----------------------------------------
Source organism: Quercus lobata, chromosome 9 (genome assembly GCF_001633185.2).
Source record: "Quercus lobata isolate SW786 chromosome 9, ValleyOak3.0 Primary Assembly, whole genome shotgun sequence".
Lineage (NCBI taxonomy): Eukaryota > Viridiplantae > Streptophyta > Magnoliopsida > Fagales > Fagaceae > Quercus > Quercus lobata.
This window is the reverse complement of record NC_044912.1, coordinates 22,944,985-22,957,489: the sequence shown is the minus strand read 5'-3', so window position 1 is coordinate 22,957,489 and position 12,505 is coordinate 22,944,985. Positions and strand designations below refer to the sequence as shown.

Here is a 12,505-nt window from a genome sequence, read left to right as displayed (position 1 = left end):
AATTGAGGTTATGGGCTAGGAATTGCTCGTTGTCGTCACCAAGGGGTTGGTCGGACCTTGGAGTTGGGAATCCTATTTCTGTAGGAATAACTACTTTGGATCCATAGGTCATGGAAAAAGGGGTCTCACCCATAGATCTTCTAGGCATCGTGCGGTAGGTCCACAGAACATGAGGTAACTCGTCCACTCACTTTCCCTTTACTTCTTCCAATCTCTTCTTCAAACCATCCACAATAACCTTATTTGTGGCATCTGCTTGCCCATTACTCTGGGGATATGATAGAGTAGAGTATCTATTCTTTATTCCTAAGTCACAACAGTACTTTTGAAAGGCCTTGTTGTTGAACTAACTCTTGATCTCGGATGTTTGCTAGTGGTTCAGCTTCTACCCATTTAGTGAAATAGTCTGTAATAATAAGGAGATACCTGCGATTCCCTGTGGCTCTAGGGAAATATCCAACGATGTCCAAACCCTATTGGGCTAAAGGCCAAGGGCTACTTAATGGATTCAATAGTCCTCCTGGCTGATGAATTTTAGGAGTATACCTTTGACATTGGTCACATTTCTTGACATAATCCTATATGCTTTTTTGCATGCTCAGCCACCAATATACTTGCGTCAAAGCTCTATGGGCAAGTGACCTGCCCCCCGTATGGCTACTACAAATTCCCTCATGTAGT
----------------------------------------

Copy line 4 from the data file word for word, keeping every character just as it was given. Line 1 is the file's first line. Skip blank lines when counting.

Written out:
This window is the reverse complement of record NC_044912.1, coordinates 22,944,985-22,957,489: the sequence shown is the minus strand read 5'-3', so window position 1 is coordinate 22,957,489 and position 12,505 is coordinate 22,944,985. Positions and strand designations below refer to the sequence as shown.